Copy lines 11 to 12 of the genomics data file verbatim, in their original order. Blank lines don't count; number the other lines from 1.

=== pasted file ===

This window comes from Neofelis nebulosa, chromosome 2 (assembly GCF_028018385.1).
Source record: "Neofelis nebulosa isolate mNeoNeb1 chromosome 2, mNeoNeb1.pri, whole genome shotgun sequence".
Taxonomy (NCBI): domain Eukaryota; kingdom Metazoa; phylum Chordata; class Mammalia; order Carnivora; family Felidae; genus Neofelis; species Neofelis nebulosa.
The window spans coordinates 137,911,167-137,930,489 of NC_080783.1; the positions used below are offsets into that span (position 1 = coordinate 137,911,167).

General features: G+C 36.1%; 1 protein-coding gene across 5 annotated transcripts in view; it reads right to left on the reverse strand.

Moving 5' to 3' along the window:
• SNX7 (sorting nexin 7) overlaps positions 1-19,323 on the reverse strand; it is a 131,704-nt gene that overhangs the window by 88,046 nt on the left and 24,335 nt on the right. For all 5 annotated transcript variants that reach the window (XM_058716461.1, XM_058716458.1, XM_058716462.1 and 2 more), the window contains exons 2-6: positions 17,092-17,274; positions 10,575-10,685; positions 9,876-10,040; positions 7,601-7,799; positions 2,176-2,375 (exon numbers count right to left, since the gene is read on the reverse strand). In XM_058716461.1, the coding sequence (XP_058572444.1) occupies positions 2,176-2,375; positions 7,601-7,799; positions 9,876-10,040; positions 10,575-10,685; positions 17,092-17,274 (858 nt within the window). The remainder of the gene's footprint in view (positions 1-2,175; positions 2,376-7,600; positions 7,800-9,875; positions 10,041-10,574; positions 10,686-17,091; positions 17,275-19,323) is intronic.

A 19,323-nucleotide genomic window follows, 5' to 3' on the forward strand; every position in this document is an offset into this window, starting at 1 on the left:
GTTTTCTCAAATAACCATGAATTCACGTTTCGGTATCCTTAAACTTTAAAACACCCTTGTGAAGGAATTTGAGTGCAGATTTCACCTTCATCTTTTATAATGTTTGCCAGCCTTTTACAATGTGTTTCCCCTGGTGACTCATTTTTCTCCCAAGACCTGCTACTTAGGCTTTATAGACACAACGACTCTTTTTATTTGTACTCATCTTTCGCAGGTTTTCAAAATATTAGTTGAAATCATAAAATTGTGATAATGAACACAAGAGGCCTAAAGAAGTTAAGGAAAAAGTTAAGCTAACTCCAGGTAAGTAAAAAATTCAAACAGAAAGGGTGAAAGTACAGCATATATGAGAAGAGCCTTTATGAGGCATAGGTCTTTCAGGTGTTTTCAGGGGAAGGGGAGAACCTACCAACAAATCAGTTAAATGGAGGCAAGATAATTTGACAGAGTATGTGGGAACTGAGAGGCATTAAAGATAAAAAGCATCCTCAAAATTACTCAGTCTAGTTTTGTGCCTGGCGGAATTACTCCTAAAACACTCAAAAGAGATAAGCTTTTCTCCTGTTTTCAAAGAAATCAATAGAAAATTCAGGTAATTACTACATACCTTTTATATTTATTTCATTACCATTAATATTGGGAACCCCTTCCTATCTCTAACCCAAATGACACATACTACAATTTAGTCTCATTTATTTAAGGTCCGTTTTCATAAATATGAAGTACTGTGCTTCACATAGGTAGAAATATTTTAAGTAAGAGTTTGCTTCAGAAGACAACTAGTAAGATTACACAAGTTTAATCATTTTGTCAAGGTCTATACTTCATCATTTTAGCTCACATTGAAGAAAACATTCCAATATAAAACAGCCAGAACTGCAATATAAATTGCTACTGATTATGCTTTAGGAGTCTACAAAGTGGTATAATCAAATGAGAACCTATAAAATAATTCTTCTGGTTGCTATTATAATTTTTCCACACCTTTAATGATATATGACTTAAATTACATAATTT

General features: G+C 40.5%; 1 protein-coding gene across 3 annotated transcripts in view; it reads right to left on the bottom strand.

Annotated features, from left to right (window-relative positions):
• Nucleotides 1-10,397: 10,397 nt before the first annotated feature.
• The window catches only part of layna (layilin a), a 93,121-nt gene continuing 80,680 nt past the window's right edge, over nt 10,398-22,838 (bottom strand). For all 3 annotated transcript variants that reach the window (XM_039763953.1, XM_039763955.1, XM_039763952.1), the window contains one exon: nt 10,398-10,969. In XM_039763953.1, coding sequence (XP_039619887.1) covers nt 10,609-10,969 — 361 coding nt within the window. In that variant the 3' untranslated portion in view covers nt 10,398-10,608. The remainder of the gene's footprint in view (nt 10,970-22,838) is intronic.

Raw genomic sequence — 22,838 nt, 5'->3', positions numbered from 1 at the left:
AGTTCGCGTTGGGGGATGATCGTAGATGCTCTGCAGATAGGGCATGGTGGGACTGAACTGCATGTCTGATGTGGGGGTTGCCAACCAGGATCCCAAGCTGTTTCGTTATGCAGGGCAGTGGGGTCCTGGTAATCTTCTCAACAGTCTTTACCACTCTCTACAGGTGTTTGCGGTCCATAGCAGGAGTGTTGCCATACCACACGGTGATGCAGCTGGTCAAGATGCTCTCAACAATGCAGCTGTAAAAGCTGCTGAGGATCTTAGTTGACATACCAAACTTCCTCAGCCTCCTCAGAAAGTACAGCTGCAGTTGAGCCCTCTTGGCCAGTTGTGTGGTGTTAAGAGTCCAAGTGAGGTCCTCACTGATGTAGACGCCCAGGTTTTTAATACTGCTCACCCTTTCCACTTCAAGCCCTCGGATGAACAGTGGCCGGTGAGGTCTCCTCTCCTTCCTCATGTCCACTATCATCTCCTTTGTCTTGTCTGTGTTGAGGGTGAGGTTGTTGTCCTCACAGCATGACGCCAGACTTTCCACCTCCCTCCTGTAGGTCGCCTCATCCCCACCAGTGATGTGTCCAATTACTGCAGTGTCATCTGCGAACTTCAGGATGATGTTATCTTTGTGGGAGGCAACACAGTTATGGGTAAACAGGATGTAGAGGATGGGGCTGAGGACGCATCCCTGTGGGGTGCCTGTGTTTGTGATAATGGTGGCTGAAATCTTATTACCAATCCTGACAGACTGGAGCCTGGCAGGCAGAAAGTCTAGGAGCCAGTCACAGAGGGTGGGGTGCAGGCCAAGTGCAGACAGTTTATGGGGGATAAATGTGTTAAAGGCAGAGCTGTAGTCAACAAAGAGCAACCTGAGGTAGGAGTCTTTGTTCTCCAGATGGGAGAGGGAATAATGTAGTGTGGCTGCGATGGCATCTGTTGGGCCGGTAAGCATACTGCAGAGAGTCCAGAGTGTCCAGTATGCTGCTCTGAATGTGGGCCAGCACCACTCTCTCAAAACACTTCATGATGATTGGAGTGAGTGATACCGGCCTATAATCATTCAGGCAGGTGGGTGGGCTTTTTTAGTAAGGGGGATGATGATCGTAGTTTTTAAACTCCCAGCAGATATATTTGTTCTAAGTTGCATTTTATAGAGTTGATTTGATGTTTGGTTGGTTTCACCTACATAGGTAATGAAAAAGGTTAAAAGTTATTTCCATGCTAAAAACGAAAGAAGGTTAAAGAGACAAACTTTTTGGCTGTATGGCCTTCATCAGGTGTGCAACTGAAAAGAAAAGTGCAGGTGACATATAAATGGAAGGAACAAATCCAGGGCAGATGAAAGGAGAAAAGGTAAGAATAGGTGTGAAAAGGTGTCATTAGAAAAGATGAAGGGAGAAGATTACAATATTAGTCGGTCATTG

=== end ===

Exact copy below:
Annotated features, from left to right (window-relative positions):
• Nucleotides 1-10,397: 10,397 nt before the first annotated feature.